Little-Known Fact: The spring-fed Brule River lies in a small watershed and thus the water level remains relatively constant.
The crack of underbrush and then the sound of voices rose above the steady rush of the river. Two men in cutoffs approached us through the forest. The bare-chested one was limping. “Lost my shoe,” he said, extending a foot wrapped in his T-shirt.
“Your shoe, hell. We lost the canoe!” said the other man. “And it’s my uncle’s.”
The water was high and the current swift. Rounding a bend, the two inexperienced paddlers had found themselves heading straight for a tree that had fallen across the river. They ducked and the canoe tipped, continuing down the river unburdened by passengers.
They had my sympathy because the first time I canoed Wisconsin’s Brule River I, too, lost my footwear and canoe.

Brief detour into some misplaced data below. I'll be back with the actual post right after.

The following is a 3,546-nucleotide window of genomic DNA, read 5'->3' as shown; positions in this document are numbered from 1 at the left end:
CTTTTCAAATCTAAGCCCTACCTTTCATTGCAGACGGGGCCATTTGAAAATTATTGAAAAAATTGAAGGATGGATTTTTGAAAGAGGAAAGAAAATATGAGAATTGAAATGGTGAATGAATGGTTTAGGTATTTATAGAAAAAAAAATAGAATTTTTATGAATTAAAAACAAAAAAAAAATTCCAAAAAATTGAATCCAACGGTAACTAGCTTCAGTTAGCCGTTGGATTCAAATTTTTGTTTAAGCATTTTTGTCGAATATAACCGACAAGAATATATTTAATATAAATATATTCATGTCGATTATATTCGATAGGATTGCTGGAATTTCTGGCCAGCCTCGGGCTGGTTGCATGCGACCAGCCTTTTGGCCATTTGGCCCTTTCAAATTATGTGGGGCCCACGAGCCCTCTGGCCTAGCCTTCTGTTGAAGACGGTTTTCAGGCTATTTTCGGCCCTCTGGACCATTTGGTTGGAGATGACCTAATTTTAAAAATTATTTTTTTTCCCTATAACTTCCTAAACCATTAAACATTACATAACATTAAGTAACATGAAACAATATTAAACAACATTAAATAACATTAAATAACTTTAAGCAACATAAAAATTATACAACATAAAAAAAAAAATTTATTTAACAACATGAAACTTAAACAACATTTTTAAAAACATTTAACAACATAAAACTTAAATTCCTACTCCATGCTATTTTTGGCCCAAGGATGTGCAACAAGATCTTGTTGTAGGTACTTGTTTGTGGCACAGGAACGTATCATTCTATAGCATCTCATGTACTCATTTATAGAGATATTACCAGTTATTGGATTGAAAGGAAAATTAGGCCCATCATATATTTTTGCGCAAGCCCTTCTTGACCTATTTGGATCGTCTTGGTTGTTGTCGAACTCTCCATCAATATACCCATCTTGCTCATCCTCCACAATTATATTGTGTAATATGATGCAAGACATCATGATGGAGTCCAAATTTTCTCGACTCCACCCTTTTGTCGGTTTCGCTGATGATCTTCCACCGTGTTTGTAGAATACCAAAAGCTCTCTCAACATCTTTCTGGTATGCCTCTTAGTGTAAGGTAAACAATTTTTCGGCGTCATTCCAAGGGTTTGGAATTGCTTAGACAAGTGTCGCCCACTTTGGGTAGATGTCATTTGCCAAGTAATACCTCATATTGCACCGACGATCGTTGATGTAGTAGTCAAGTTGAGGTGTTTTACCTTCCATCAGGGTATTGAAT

On that fateful maiden voyage we put in at Stone’s Bridge, a few miles from the headwaters. The current that still August day was slow as the river meandered past meadows and flowering marshland. We paddled slowly and lazily as the sun warmed our shoulders. The air smelled of pines, and the cold water was so clear I could see the flash of trout.
More streams joined the river, and the Brule became wider now. We floated along in solitude, and I tried to imagine how thick the forest must have been when Chippewas watched silently from the shore.
Suddenly, from up ahead of us, came the roar of rapids. Before we could straighten the canoe we were pinned sideways against rocks, water pouring in. We couldn’t budge the canoe. Fortunately the river wasn’t deep, so we scrambled to shore and trekked back to the nearest community. There we found a caretaker who drove us to the town of Brule. The next day we came back with a block and tackle and freed the battered canoe.
This area was once mined and logged, and was a popular site for vacation homes. Now it’s encompassed by the Brule River State Forest, with more than 40,000 protected acres. The businesses are gone and so are many of the vacation homes, bought by the state so the forest could reclaim the land.